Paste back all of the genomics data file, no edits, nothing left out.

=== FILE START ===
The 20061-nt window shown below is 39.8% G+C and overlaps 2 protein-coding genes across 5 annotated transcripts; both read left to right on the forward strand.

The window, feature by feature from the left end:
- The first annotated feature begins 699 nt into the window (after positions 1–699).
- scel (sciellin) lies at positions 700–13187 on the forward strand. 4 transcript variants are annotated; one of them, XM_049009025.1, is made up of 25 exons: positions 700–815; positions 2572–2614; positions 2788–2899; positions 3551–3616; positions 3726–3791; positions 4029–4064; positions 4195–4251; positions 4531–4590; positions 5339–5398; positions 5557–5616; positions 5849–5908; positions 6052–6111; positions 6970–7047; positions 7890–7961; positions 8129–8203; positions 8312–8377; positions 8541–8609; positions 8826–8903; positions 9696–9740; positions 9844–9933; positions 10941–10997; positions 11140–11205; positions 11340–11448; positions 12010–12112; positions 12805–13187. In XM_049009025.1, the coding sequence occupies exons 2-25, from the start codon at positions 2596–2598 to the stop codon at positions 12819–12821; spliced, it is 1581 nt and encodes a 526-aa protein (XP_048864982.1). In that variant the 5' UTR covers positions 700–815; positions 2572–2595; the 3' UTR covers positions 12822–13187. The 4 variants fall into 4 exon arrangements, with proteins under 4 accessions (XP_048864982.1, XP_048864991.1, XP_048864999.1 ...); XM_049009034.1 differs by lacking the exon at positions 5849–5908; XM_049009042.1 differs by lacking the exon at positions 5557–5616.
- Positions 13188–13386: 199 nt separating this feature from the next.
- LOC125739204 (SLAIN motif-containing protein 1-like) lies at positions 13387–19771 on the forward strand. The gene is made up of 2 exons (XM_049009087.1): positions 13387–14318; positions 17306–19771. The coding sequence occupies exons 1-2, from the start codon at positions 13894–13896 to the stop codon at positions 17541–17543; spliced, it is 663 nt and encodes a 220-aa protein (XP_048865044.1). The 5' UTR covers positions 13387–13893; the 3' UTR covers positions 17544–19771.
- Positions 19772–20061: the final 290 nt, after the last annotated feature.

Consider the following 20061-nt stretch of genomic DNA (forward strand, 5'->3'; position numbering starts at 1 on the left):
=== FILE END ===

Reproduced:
The 20061-nt window shown below is 39.8% G+C and overlaps 2 protein-coding genes across 5 annotated transcripts; both read left to right on the forward strand.

The window, feature by feature from the left end:
- The first annotated feature begins 699 nt into the window (after positions 1–699).
- scel (sciellin) lies at positions 700–13187 on the forward strand. 4 transcript variants are annotated; one of them, XM_049009025.1, is made up of 25 exons: positions 700–815; positions 2572–2614; positions 2788–2899; positions 3551–3616; positions 3726–3791; positions 4029–4064; positions 4195–4251; positions 4531–4590; positions 5339–5398; positions 5557–5616; positions 5849–5908; positions 6052–6111; positions 6970–7047; positions 7890–7961; positions 8129–8203; positions 8312–8377; positions 8541–8609; positions 8826–8903; positions 9696–9740; positions 9844–9933; positions 10941–10997; positions 11140–11205; positions 11340–11448; positions 12010–12112; positions 12805–13187. In XM_049009025.1, the coding sequence occupies exons 2-25, from the start codon at positions 2596–2598 to the stop codon at positions 12819–12821; spliced, it is 1581 nt and encodes a 526-aa protein (XP_048864982.1). In that variant the 5' UTR covers positions 700–815; positions 2572–2595; the 3' UTR covers positions 12822–13187. The 4 variants fall into 4 exon arrangements, with proteins under 4 accessions (XP_048864982.1, XP_048864991.1, XP_048864999.1 ...); XM_049009034.1 differs by lacking the exon at positions 5849–5908; XM_049009042.1 differs by lacking the exon at positions 5557–5616.
- Positions 13188–13386: 199 nt separating this feature from the next.
- LOC125739204 (SLAIN motif-containing protein 1-like) lies at positions 13387–19771 on the forward strand. The gene is made up of 2 exons (XM_049009087.1): positions 13387–14318; positions 17306–19771. The coding sequence occupies exons 1-2, from the start codon at positions 13894–13896 to the stop codon at positions 17541–17543; spliced, it is 663 nt and encodes a 220-aa protein (XP_048865044.1). The 5' UTR covers positions 13387–13893; the 3' UTR covers positions 17544–19771.
- Positions 19772–20061: the final 290 nt, after the last annotated feature.

Consider the following 20061-nt stretch of genomic DNA (forward strand, 5'->3'; position numbering starts at 1 on the left):